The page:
I have a Frank Thomas sabre mesh jacket and trousers, with a waterproof lining for the trousers, and an old gore-tex jacket over the top when it's cold or wet. Gore-tex is breathable but in hot weather you don't want breathable, you want air-flow, which is very different. When it's been dead cold good thermals (merino wool - well worth the money and it doesn't reek after a few days like a smelly hansen would) and a fleece layer have done the job pretty well.
a breathable waterproof liner for the trousers would have been nice. There have been concerns raised on the HUBB about the protection offered by mesh gear, and I tested this out in Kazakhstan, the cordura patches on the elbows and outside of the legs offer pretty good road rash protection, but my gore tex doesn't stand up to going down the tarmac well. Admitedly in a big spill the mesh may break, allowing your armour to move - never tried this!
Large mesh panels on the front and back of the jacket, and inner thighs of the trousers allow air to flow pretty easily
.....to summarise - gore tex is great, but needs to come out and allow for free air flow through mesh if the riding gear is to be dual-use. Gore tex outer means your jacket and pocket contents stay nice and dry, but a liner would protect the fragile and expensive GT from road rash
It is the dilema of the century only aleviated by money!
After years of riding around in leathers coverred with whatever plastic suit was cheapest I have a second hand Darien Jacket from Aerostitch in the US.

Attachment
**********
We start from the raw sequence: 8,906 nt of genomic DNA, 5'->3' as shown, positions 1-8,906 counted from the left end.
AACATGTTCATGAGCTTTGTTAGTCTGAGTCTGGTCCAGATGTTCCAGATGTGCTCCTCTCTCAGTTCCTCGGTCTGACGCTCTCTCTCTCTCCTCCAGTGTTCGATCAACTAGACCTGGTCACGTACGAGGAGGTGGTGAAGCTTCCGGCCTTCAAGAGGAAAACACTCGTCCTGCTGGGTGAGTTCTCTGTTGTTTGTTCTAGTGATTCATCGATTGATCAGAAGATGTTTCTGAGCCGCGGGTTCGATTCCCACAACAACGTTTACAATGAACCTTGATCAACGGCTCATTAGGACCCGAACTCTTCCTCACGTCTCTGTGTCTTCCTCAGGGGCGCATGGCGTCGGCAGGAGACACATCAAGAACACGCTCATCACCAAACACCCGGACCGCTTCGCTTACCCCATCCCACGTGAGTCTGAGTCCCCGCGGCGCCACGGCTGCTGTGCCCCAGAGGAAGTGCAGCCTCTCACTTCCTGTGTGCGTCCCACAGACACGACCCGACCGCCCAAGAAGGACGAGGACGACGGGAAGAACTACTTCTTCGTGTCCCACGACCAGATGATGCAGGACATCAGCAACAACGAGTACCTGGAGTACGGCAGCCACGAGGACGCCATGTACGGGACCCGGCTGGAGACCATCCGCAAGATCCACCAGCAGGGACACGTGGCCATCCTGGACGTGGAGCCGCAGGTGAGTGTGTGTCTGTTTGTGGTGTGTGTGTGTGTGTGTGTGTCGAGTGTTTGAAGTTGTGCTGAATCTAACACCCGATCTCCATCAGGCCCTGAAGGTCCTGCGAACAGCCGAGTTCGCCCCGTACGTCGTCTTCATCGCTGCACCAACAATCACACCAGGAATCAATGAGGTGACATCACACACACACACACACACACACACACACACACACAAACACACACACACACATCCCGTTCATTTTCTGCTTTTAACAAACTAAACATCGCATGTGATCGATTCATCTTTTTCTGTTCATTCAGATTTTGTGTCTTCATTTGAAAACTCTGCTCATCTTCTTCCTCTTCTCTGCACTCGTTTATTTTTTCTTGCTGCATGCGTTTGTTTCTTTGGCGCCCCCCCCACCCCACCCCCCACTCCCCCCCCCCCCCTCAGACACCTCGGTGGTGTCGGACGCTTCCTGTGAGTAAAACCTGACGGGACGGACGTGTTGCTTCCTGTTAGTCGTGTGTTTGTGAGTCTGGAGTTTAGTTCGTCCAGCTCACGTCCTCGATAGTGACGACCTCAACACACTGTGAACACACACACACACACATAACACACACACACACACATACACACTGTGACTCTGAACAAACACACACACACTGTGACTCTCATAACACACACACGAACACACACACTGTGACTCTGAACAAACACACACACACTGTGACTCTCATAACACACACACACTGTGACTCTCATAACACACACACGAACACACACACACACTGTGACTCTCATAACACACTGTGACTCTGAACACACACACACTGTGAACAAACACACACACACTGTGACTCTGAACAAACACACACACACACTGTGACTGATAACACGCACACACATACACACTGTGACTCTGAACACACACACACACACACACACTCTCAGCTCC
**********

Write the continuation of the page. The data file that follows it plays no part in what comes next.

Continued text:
Its Black because i ride a motorbike..... but it does have some reflective strips, obviousy a concesion to the safety crats.
It actually stops most water getting in but long rides...5 hours in constant rain, will break its limits in places, my BMW Gortex riding pants last about 2 hours before i wonder if I have peed myself.
It has lots of pockets including a removable clear plastic Map thingy on the wrist which I have lost, and the sleeve pocket zip keeps opening.
It has big vents under the arms and across the back which work a treat and dont seem to let water in, but certainly help in warm weather. Its got lots of armour in it and has a pretty tough feeling cordura exterior.
The problem with Motorbikes is the way gortex works, while you generate heat "tramping" around hunting wild boar (NZ Pig Shooter is truely one of the most entertaining mags I have ever read) you dont on a bike. You just get colder and then the heat you need to vent the built up moisture is not there and the whole gortex theory becomes just that.
Plastic just makes you wet from the inside, but the oversuit is really the only thing that ever keeps the rain and wind out.
The Darien has an electric vest which can generate heat which helps the Gortex work better. So while its good by itself with the vest its much better.
electric fleece insert...mmmmm
Its the best All weather jacket I have ever had, but when it gets hot I am back into a cordura Touareg enduro jacket covered in vents that cost me 50 Euro 3 years ago.
Protection and weight are sort of mutually exclusive. Depends how much of either you are after.